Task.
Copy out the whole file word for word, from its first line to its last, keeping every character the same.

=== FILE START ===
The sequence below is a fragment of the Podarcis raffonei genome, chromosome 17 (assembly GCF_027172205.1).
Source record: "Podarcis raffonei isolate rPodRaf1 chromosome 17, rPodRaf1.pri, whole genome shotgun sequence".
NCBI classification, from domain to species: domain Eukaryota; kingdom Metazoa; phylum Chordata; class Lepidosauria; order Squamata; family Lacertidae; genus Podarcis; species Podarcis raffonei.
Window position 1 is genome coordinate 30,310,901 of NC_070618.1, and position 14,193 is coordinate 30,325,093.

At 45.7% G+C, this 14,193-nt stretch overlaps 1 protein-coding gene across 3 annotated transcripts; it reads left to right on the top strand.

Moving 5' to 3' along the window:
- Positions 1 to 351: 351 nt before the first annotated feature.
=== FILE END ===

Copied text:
The sequence below is a fragment of the Podarcis raffonei genome, chromosome 17 (assembly GCF_027172205.1).
Source record: "Podarcis raffonei isolate rPodRaf1 chromosome 17, rPodRaf1.pri, whole genome shotgun sequence".
NCBI classification, from domain to species: domain Eukaryota; kingdom Metazoa; phylum Chordata; class Lepidosauria; order Squamata; family Lacertidae; genus Podarcis; species Podarcis raffonei.
Window position 1 is genome coordinate 30,310,901 of NC_070618.1, and position 14,193 is coordinate 30,325,093.

At 45.7% G+C, this 14,193-nt stretch overlaps 1 protein-coding gene across 3 annotated transcripts; it reads left to right on the top strand.

Moving 5' to 3' along the window:
- Positions 1 to 351: 351 nt before the first annotated feature.